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Could Incentive Alignment Drive Advancement in Real-World Data? Progress in Oncology May Provide a Blueprint

Author: Chhaya Shadra
April 2021
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In October 1990, the U.S. Department of Energy and the National Institutes of Health announced the launch of the Human Genome Project (HGP), a 15-year international effort to sequence the entire human genome in order to better understand inherited traits, disease characteristics, drug efficacy, and more. Since the completion of the project in 2003, thousands of subsequent findings have been published upon, with much of the research focusing on oncology given that many cancers are driven by certain genetic markers. With the data produced by the HGP, researchers have discovered new types of cancers, new resistance mechanisms, and a whole host of other findings, thanks to the democratized nature of the data and the rapid incentive alignment across oncology to advance care and research (see Figure 1). 

It is easy to understand how rapid progress was achieved with diseases like cancer, which have a strong genetic basis, given the success of the HGP. What about other diseases? How can we better understand how diseases interact with each other and with different therapies? How can we see what commonalities exist between etiologies involving genetic and environmental factors? And now, importantly, how can we study the long-term impact of diseases such as COVID-19 on the human body and clinical care? Like we have done with cancer, how can we get a 20,000-foot view of all diseases? 

Figure 1. The Progress in Oncology Was No Accident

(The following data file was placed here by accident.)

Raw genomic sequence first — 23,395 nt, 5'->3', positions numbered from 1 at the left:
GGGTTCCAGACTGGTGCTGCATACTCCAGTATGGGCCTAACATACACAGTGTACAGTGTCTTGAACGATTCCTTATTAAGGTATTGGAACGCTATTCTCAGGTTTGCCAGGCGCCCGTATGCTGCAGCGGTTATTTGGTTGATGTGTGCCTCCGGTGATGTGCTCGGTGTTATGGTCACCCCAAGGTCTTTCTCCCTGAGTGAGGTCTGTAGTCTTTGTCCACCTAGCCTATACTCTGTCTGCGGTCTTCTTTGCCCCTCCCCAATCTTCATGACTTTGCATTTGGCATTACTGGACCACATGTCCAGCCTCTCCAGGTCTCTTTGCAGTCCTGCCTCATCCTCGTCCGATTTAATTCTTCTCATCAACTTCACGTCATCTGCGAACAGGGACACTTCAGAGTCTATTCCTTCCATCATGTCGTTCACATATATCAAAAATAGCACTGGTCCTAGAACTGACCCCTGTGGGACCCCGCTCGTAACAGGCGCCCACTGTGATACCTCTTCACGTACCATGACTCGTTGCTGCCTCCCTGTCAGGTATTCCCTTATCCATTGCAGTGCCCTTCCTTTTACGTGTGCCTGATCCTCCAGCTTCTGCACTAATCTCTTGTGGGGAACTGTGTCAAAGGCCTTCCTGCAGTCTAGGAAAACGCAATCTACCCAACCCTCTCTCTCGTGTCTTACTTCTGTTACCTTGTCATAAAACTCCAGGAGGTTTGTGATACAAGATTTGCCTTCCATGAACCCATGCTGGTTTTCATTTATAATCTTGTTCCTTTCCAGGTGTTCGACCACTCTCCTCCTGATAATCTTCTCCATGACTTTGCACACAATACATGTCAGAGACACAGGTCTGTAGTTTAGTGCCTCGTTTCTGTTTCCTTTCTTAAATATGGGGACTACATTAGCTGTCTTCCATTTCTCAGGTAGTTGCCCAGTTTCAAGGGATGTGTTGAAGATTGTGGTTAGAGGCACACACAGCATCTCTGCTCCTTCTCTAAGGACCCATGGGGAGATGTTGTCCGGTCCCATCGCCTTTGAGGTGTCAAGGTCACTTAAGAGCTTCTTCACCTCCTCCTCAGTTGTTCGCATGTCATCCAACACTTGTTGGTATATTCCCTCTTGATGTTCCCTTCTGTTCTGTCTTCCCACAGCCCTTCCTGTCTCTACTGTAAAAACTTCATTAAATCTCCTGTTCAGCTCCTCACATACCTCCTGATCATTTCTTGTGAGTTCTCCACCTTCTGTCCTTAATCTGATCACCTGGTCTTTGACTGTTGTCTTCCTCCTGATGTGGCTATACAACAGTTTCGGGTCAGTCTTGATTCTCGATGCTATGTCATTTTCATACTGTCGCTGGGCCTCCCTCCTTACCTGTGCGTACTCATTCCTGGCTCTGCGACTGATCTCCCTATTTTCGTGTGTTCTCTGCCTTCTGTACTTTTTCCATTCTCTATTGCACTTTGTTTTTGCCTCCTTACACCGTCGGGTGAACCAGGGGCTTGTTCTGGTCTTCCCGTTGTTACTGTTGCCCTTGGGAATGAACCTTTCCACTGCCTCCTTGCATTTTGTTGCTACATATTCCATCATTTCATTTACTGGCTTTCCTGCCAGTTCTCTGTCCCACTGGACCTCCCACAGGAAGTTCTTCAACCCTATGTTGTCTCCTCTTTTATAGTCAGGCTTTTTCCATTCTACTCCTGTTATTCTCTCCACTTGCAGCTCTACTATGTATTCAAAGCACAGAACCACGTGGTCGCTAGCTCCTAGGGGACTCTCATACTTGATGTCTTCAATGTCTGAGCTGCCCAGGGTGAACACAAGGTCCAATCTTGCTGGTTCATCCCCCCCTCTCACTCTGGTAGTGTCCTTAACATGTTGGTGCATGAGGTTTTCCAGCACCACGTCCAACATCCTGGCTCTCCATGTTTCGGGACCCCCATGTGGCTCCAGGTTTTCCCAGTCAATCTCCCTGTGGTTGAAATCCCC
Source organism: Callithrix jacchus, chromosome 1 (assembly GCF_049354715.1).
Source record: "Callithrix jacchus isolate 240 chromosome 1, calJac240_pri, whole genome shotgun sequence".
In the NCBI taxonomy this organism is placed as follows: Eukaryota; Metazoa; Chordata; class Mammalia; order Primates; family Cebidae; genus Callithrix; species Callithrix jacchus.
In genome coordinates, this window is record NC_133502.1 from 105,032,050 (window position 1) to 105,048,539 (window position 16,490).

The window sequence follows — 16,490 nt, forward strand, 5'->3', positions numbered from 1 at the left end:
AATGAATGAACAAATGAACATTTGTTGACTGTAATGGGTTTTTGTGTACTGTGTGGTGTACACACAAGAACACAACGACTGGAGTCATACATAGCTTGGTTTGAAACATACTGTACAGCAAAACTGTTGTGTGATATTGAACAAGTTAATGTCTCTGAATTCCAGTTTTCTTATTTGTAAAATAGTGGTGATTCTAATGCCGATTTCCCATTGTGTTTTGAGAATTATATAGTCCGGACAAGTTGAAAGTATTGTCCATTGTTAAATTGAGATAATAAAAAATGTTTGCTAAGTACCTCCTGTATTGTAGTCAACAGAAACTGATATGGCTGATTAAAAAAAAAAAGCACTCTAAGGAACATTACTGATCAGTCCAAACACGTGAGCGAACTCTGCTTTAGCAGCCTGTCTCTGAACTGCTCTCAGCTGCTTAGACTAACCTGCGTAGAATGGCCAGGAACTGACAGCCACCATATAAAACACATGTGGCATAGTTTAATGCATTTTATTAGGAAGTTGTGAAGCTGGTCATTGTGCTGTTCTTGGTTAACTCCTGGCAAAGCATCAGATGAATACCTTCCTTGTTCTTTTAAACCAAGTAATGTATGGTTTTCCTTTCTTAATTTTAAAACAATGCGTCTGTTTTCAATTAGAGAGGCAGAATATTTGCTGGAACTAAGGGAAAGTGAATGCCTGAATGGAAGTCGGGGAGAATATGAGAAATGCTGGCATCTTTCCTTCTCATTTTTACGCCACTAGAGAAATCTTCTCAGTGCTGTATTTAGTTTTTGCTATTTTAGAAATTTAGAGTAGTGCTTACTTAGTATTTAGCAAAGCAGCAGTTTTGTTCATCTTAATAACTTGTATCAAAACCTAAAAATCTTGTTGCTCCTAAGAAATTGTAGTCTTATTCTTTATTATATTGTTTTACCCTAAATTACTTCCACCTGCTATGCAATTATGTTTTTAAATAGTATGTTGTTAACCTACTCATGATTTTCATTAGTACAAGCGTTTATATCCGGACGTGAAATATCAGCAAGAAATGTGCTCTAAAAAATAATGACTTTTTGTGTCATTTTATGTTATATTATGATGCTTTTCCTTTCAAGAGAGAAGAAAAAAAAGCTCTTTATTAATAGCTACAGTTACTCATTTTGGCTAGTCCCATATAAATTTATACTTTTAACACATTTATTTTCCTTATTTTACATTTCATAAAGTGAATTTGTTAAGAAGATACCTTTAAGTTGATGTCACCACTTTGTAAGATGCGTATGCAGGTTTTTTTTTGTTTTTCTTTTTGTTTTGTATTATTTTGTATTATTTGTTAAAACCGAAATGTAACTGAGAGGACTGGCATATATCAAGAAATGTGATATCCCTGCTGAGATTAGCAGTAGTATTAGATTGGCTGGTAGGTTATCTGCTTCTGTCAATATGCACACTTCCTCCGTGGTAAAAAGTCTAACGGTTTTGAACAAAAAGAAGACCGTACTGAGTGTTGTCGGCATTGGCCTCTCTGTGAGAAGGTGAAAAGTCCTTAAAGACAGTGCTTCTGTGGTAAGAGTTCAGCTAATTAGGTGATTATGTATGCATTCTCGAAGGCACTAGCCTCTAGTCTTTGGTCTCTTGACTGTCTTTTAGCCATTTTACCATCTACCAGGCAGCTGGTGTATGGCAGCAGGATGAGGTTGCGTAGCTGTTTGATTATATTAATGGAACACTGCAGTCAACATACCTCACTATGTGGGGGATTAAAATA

Healthcare Data from the Real World Can Provide Insights

We can answer many of these questions with real-world data, including everyday healthcare information from patient visits, lab testing, medical imaging, and more. As a healthcare industry, we have seen the impact that data has had on advancing cancer care. Now, we should turn our attention toward advancing all therapeutic areas through data with the same focus and commitment.

Where to Start?

To make this shift, it starts with the foundation

Technology, infrastructure, and data processing alignment across the healthcare ecosystem is the critical first step. We are not far off from this  — most EHRs have common structured data collection fields — but we need to ensure that privacy and security are readily and actively addressed to enable trusted data integration across siloed systems. As a data scientist who has been steeped in healthcare data for nearly two decades, I am confident these technological challenges are solvable with creativity and dedication. 

Once the foundational elements are addressed, it opens up the doors for incentive alignment across  various healthcare stakeholders, including patients, providers, payers, researchers, and more. I envision a world where stakeholders are incentivized for the insights they extract from data rather than the data itself. This could discourage keeping real-world data siloed and encourage sharing de-identified data to accelerate clinical research and advance the practice of medicine.

Starting Small with Incentives is Key

While drastically changing the incentives paradigm may seem inconceivable right now, there is an opportunity to start small. A few incentive structures at the right places in the healthcare ecosystem can go a long way in enabling the fitness of real-world data for observational research. We saw this with the rapid design, development, and deployment of the COVID-19 vaccine. Where there is a will, there is a way. 

Just as the Human Genome Project spurred a whole host of advancements in oncology, real-world data could act as a similar catalyst across other diseases. As a technologist and data scientist, I am ready, willing, and able to do my part, and I know I am far from alone in wanting to apply my expertise to help change and save lives.

About the Author

Chhaya Shadra is Vice President of Product Management, Data & Informatics, where she is responsible for leading product vision and strategy for data and informatics at Verana Health.